My audits have continued to grow in complexity as new strategies come to the forefront.

    I no longer refer to the Audit as a Forensic Audit, instead it is a Predatory Lending Audit. The purpose is to let people know that there is much more to an audit than TILA/RESPA. In fact, I advise new attorneys that if they are just going to argue TILA/RESPA, then they should have the clients to start packing their household goods.

    Best results in the courts here are showing fraud and predatory lending.

    Patrick Pulatie
    Loan Fraud Investigations

  7. This answer is for Ian, question posted on Sept 22 2009,
    Overall Mortgage Portfolio for the fourth quarter 2008: is Prime 67% – Alt A 10% – Subprime 9% (Only). Other 14%.
    Mortgages in the portfolio, that is, on an overall portfolio basis, of government guaranteed mortgages.
    Three categories of mortgage creditworthiness of borrowers’ credit scores at the time of origination:
    Prime—660 and above.
    Alt-A—620 to 659.
    Subprime—below 620.

    But here is the scary statistic information :
    Seriously delinquent mortgages, defined as mortgages that are 60 or more days delinquent plus loans to bankrupt borrowers who are 30 or more days delinquent, increased to 4.60 percent of the total portfolio in the fourth quarter of 2008 from 3.54 percent in the third quarter of 2008.

    Seriously delinquent mortgages increased across all loan categories during the fourth quarter of 2008, continuing the trend reported in prior quarters.

    Serious delinquencies were highest for subprime loans at 16.40 percent and lowest for prime loans at 2.40 percent, reflecting the higher overall risk profile of subprime loans.

    Prime loans experienced a significant increase in serious delinquencies, increasing from 1.67 percent in the third quarter of 2008 to 2.40 percent in the fourth quarter—an increase of nearly 44 percent !!!!!

    Hope this help, >> Victor

  8. Hello Neil- thanks for the quick response to my question regarding % of securitized mortgages, If you have time to help me out on the remainder of those questions I sure would appreciate it. Also, after all the congratulatory comments posted here especially the one from Brown, Brown & Brown (i think) I will be requesting an audit?review?analysis as soon as I can locate all my documents. While I am current on my two mortgages, the amound of illegal fraudulent unconscionable horrors I was subjected to “sticks in my craw” . I want blood, and think I am entitled to it. You will find my situation interesting, I think, having discovered your website about 1 year ago and reading everything. I can’t make this stuff up, and now it’s history, so there it is. Looking forward to it, Again, a profuse thanks for all you have done here. Regards, Ian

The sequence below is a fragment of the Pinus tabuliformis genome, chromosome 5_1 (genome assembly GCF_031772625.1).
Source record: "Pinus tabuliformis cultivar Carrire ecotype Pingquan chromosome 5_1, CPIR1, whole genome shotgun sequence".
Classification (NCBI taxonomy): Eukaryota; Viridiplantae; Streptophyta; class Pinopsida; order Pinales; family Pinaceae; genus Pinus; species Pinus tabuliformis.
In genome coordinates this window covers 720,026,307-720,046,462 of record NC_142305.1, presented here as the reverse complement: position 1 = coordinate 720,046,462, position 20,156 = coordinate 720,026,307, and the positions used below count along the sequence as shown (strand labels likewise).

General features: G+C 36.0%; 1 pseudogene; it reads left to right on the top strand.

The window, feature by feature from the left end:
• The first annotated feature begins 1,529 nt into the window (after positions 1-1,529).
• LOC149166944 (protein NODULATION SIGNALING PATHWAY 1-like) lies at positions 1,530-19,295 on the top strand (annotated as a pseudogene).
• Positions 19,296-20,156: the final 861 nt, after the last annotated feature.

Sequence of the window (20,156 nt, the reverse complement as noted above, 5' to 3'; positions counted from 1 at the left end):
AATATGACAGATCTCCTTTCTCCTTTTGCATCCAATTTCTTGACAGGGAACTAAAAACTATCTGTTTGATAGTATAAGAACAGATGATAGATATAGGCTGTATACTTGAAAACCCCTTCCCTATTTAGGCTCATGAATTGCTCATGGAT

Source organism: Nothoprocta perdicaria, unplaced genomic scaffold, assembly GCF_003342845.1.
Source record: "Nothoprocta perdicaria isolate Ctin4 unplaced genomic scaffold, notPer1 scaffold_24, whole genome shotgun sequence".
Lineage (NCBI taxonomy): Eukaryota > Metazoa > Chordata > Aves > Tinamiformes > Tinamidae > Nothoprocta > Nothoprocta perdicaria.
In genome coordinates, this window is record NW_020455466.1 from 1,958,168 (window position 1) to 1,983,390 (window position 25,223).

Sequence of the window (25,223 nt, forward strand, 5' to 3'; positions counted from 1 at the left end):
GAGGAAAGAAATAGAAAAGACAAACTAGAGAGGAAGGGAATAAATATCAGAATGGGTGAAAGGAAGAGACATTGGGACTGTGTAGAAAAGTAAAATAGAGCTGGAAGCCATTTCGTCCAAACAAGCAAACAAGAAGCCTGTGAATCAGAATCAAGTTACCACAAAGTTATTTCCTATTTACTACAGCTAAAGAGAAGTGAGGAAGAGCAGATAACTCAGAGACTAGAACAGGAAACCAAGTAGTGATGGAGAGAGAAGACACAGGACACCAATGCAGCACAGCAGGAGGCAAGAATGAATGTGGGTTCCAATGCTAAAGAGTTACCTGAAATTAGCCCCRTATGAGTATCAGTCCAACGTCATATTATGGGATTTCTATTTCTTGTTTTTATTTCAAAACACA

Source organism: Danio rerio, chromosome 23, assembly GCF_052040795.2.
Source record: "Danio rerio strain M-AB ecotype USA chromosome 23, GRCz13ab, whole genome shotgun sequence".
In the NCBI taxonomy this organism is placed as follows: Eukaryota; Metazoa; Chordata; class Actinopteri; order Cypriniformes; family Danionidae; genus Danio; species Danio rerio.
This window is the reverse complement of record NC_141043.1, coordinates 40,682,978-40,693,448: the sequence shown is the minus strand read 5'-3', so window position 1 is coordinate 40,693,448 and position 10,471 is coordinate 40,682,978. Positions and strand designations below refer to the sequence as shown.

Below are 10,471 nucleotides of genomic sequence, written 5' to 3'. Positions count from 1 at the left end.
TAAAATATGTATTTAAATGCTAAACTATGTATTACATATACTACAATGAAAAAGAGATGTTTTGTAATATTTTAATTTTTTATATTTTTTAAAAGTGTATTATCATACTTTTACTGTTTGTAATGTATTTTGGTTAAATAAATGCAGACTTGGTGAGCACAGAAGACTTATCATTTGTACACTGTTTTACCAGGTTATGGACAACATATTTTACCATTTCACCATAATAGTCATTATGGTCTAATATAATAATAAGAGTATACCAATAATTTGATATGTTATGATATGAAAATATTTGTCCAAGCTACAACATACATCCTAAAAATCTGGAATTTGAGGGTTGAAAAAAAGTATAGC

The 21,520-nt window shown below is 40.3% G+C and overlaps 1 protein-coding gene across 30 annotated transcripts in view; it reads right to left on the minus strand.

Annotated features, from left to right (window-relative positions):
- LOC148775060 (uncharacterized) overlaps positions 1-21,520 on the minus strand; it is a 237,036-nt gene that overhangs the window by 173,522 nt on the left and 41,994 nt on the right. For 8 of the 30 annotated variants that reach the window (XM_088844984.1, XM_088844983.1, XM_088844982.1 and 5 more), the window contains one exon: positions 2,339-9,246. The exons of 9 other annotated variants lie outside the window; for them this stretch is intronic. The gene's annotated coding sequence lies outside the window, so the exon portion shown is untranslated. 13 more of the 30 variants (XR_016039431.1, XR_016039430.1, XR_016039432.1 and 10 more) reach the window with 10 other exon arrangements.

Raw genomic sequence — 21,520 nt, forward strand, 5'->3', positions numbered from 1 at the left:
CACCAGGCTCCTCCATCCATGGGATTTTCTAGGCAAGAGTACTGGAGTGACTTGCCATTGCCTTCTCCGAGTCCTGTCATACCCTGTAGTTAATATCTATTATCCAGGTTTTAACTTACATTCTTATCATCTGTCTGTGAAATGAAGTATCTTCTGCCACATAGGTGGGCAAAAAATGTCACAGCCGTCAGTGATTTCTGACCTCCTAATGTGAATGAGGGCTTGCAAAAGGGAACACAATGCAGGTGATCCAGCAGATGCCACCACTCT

9. Ian: By all accounts it looks like no less than 94% were securitized.

  10. brokenglass: it’s easy to give up. Don’t. Keep pushing. The tide is turning out there in the courts and in the press.

  11. I agree with most of what Mr Garfield has said except for the fact that any type of “analysis” should be performed by a specially trained legal professional.

    A mortgage is nothing more, nothing less than a contract, and like any other type of dispute handled by attorneys on a daily basis where a contract is involved, the very first thing any competent attorney asks his client to bring in is a copy of their contract for review. These “contracts” NEED to be reviewed for contract defenses, because tortuous conduct produces punitive damages, which bring about positive settlement agreements for the borrower. This is why it is malpractice for an attorney to only provide loan modifications, because they have an ethical obligation to review a borrowers paperwork for contract defenses.

    I have have seen samples of most of the “audits out there, most are performed by non-attorneys who have no legal acumen, and are unqualified to analyze for contractual problems; or if they are attorneys, they lack the “special” knowledge necessary, and don’t provide the contract analysis and forensic appraisal needed in every review of a borrower’s paperwork.